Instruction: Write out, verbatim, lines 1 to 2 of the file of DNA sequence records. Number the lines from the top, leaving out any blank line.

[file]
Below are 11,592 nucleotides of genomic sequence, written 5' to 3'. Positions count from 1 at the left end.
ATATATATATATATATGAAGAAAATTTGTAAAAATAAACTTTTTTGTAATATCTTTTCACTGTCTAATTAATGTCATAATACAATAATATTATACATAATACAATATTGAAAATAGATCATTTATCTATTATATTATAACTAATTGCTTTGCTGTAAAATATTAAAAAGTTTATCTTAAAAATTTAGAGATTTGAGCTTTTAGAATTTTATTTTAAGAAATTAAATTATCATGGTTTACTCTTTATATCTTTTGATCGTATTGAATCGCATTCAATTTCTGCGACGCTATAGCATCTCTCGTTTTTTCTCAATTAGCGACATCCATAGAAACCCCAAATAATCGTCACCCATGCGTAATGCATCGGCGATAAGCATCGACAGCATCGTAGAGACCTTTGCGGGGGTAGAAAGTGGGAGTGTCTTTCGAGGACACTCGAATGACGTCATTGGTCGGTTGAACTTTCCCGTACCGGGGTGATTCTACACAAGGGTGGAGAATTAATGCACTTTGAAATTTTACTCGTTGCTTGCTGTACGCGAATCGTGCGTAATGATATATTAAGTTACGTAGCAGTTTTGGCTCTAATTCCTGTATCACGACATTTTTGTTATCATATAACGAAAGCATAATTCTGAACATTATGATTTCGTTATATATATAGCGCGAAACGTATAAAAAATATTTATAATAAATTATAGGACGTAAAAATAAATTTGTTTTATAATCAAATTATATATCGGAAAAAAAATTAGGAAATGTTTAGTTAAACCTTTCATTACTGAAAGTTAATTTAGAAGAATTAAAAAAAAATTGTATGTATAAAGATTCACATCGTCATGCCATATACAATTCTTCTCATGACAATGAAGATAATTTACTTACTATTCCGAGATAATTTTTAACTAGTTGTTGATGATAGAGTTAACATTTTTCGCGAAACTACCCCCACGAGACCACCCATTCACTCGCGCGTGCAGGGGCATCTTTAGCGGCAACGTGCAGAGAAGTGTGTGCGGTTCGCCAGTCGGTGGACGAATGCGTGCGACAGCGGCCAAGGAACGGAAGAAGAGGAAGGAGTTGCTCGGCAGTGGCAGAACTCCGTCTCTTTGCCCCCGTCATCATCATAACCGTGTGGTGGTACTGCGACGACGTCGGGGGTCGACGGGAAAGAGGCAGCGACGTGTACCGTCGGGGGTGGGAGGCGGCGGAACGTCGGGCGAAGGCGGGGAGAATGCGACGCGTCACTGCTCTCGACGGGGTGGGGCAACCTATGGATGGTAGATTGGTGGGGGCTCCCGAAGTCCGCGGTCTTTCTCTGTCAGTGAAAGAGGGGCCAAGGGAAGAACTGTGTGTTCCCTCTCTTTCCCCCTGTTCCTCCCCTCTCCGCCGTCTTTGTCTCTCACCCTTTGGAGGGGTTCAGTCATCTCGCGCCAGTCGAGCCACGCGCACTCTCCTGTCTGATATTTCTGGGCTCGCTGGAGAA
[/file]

Below are 11,592 nucleotides of genomic sequence, written 5' to 3'. Positions count from 1 at the left end.
ATATATATATATATATGAAGAAAATTTGTAAAAATAAACTTTTTTGTAATATCTTTTCACTGTCTAATTAATGTCATAATACAATAATATTATACATAATACAATATTGAAAATAGATCATTTATCTATTATATTATAACTAATTGCTTTGCTGTAAAATATTAAAAAGTTTATCTTAAAAATTTAGAGATTTGAGCTTTTAGAATTTTATTTTAAGAAATTAAATTATCATGGTTTACTCTTTATATCTTTTGATCGTATTGAATCGCATTCAATTTCTGCGACGCTATAGCATCTCTCGTTTTTTCTCAATTAGCGACATCCATAGAAACCCCAAATAATCGTCACCCATGCGTAATGCATCGGCGATAAGCATCGACAGCATCGTAGAGACCTTTGCGGGGGTAGAAAGTGGGAGTGTCTTTCGAGGACACTCGAATGACGTCATTGGTCGGTTGAACTTTCCCGTACCGGGGTGATTCTACACAAGGGTGGAGAATTAATGCACTTTGAAATTTTACTCGTTGCTTGCTGTACGCGAATCGTGCGTAATGATATATTAAGTTACGTAGCAGTTTTGGCTCTAATTCCTGTATCACGACATTTTTGTTATCATATAACGAAAGCATAATTCTGAACATTATGATTTCGTTATATATATAGCGCGAAACGTATAAAAAATATTTATAATAAATTATAGGACGTAAAAATAAATTTGTTTTATAATCAAATTATATATCGGAAAAAAAATTAGGAAATGTTTAGTTAAACCTTTCATTACTGAAAGTTAATTTAGAAGAATTAAAAAAAAATTGTATGTATAAAGATTCACATCGTCATGCCATATACAATTCTTCTCATGACAATGAAGATAATTTACTTACTATTCCGAGATAATTTTTAACTAGTTGTTGATGATAGAGTTAACATTTTTCGCGAAACTACCCCCACGAGACCACCCATTCACTCGCGCGTGCAGGGGCATCTTTAGCGGCAACGTGCAGAGAAGTGTGTGCGGTTCGCCAGTCGGTGGACGAATGCGTGCGACAGCGGCCAAGGAACGGAAGAAGAGGAAGGAGTTGCTCGGCAGTGGCAGAACTCCGTCTCTTTGCCCCCGTCATCATCATAACCGTGTGGTGGTACTGCGACGACGTCGGGGGTCGACGGGAAAGAGGCAGCGACGTGTACCGTCGGGGGTGGGAGGCGGCGGAACGTCGGGCGAAGGCGGGGAGAATGCGACGCGTCACTGCTCTCGACGGGGTGGGGCAACCTATGGATGGTAGATTGGTGGGGGCTCCCGAAGTCCGCGGTCTTTCTCTGTCAGTGAAAGAGGGGCCAAGGGAAGAACTGTGTGTTCCCTCTCTTTCCCCCTGTTCCTCCCCTCTCCGCCGTCTTTGTCTCTCACCCTTTGGAGGGGTTCAGTCATCTCGCGCCAGTCGAGCCACGCGCACTCTCCTGTCTGATATTTCTGGGCTCGCTGGAGAA